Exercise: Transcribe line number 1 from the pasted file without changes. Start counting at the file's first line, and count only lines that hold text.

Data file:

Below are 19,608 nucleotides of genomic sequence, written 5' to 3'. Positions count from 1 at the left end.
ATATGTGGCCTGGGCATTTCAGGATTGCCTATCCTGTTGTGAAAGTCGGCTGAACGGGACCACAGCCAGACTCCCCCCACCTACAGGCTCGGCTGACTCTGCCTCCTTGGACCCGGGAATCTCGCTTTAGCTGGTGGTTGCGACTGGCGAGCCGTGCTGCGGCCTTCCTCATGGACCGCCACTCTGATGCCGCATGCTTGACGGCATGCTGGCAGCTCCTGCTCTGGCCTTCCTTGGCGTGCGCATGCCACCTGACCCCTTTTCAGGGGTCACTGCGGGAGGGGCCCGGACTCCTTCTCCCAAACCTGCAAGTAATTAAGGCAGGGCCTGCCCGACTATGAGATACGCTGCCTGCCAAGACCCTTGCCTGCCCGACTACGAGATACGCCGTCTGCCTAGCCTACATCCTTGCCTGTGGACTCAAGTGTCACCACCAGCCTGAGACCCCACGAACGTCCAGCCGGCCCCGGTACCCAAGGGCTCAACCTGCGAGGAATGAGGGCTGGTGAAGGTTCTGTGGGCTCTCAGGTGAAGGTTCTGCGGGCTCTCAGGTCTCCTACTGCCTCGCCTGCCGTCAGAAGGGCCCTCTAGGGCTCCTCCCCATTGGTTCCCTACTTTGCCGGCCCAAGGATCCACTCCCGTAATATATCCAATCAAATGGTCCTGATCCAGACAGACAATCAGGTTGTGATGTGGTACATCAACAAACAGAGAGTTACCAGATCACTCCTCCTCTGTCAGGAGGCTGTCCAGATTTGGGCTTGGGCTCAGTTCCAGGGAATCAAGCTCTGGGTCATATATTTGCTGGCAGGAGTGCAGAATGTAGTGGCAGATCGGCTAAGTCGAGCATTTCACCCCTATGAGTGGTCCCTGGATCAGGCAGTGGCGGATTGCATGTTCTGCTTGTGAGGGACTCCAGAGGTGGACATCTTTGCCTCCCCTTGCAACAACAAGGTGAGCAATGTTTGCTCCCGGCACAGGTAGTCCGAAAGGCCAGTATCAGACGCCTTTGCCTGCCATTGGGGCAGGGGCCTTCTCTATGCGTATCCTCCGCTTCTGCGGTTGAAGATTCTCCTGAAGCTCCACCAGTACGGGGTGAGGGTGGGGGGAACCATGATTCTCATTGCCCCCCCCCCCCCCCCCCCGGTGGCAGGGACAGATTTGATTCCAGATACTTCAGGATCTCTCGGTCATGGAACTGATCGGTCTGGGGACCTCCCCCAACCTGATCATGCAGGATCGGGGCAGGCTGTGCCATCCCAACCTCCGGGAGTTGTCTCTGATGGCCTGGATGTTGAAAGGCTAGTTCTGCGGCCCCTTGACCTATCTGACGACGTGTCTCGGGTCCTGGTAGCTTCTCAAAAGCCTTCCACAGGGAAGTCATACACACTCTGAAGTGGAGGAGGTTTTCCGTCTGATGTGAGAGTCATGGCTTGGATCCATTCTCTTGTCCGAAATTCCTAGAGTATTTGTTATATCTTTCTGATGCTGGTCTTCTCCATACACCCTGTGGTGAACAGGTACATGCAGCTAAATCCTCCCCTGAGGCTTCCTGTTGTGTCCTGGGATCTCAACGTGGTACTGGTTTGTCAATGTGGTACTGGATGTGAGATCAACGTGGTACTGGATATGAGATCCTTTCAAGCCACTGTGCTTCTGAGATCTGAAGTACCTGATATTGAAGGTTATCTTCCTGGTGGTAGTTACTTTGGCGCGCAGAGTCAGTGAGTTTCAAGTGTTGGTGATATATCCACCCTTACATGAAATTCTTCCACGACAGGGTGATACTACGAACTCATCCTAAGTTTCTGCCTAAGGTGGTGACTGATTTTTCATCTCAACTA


Below are 19,608 nucleotides of genomic sequence, written 5' to 3'. Positions count from 1 at the left end.